Secondary school girls enjoy engineering eye opener at TCD
29 July 2015
Trinity College Dublin (TCD) welcomed secondary school girls from four schools (Our Lady’s Terenure; Santa Sabina, Sutton; Lucan Community College; and St Michael’s, Claremorris) for its seventh annual two-week eye-opener into the wonderful world of engineering.
The fourth and fifth year girls learned about the prospects and opportunities open to engineers while enjoying demonstrations and talks and engaging in problem-solving exercises and design challenges.
A favourite this year was the portable speaker project, where each student designed and built a speaker to plug into their mobile phone. The project covered design, basic theory, and electronic circuit construction and soldering, before the students used 3D printers to finalise their custom casing designs.
“With a 5:1 ratio of males to females in Irish engineering, we must all work harder to create a more balanced demographic. As well as helping address the supply shortage of graduate engineers, more female students and practitioners will result in increased diversity which leads to better decisions as well as more innovative designs and outcomes,” said course co-ordinator and assistant professor in mechanical and manufacturing engineering at TCD, Kevin Kelly.
Prof Kelly believes the course is going from strength to strength for three main reasons: it is free of charge, ensuring access is not restricted by finance; meaningful and lasting partnerships continue to develop with secondary schools; and students are invited to partake on the basis of ability, rather than pre-existing motivation. As a result, ‘don’t know’ and ‘maybe’ students are invited in preference to those who already have strong inclinations towards studying engineering.
The programme is facilitated by staff members and graduate students and by a team of undergraduate summer interns. Some of this year’s interns had participated in the programme when they were in school, and as such were in a special position of having been on ‘both sides of the table’.
Katie Petherbridge, an engineering with management second-year student at TCD, initially had her heart set on a nursing qualification.
“When I participated in the summer programme I realised that there was so much more to engineering than I had thought. I couldn’t wait to come back for a second year, and by then I was pretty sure of what I wanted to do,” she said.
“I really enjoy what I’m doing now, even though it is pretty hard work at times, and being able to talk to the girls as someone who was recently in their shoes was really fun, too. I loved designing activities for them to do, to show them what engineering can be like, and also talking about my own experiences in my course – such as showing them the resonator guitars that we designed and built for our second year project,” she added.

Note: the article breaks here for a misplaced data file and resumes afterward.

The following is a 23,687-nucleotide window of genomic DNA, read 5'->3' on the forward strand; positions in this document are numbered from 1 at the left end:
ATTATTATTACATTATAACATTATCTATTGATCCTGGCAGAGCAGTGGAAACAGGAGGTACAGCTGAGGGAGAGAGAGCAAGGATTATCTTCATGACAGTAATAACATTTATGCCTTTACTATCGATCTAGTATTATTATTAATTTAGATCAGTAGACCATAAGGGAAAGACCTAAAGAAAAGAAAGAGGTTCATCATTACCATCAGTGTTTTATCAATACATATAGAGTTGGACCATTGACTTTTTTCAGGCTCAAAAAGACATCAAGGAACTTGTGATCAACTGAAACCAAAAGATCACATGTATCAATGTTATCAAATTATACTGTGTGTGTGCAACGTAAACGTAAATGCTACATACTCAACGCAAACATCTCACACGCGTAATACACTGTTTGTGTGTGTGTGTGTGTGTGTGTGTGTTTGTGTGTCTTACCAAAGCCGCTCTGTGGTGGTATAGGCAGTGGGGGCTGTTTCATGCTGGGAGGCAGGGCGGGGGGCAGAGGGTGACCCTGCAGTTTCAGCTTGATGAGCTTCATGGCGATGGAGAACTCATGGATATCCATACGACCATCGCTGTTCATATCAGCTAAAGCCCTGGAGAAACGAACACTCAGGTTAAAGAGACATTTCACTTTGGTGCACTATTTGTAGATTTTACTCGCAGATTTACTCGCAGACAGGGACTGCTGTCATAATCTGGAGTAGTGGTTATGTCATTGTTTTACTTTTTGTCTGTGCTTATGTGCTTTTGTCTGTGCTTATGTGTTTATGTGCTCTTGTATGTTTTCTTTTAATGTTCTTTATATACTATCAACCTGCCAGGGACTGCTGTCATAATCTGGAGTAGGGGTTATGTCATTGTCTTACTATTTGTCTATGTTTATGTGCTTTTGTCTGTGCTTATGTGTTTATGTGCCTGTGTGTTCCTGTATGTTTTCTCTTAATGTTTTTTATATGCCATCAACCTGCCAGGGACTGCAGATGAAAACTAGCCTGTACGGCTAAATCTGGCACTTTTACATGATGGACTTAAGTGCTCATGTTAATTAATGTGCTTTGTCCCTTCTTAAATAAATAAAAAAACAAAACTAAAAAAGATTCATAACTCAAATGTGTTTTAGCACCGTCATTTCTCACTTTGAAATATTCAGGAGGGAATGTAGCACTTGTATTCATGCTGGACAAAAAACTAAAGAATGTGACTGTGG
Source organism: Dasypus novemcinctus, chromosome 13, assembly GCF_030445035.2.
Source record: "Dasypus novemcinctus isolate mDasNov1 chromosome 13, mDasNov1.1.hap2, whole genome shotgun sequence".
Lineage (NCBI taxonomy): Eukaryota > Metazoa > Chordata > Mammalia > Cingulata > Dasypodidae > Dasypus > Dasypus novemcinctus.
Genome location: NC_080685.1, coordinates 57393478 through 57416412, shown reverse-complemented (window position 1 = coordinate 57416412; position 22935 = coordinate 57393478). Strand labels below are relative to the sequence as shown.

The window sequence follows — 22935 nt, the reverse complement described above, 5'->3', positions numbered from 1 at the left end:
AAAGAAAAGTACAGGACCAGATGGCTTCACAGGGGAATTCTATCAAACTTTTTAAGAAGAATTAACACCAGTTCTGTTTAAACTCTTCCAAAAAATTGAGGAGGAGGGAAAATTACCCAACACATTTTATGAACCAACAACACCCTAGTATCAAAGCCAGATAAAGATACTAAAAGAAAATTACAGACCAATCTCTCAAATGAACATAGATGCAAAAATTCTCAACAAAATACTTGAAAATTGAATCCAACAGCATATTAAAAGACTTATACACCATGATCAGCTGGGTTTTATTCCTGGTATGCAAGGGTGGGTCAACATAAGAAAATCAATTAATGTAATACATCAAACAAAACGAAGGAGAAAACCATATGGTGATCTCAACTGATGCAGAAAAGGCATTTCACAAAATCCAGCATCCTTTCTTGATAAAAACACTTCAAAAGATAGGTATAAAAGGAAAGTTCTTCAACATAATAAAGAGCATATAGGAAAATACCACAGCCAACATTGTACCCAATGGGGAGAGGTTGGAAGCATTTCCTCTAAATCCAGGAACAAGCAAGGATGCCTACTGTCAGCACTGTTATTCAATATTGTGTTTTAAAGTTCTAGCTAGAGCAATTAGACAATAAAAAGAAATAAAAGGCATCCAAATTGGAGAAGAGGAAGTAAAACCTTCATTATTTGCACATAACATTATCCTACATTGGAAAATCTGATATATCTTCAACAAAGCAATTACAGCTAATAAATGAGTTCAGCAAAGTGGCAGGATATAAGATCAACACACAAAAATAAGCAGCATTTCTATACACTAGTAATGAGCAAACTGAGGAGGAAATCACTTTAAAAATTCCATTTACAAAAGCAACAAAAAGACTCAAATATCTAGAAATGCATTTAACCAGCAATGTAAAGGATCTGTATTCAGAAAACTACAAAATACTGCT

Prof Kelly hopes the course will increase the visible options for female students, by raising awareness of what an engineering programme can offer. There have been many ‘top-down’ approaches to encouraging girls in engineering, but the numbers are stubbornly low – and not just in Ireland. The key to change may lie in engaging bottom-up approaches, as we know that role models are important in precipitating long-term change.
“With what we’re doing here, we are reaching potential students directly, but more importantly we’re also disseminating a key message through what we know are the key information channels: parents, teachers and peers.
“Things like the posters and videos we make for each school – showing that their students engaged in the summer programme – and the conversations and experiences of the girls, their parents and teachers, can have a significantly larger and longer-lasting impact than other types of outreach,” he said.http://www.engineersjournal.ie/2015/07/29/secondary-school-girls-enjoy-engineering-eye-opener-tcd/http://www.engineersjournal.ie/wp-content/uploads/2015/07/TCD-Summer-School1-1024x683.jpghttp://www.engineersjournal.ie/wp-content/uploads/2015/07/TCD-Summer-School1-300x300.jpgNews3D Printing,STEPS,Trinity College Dublin,women in engineering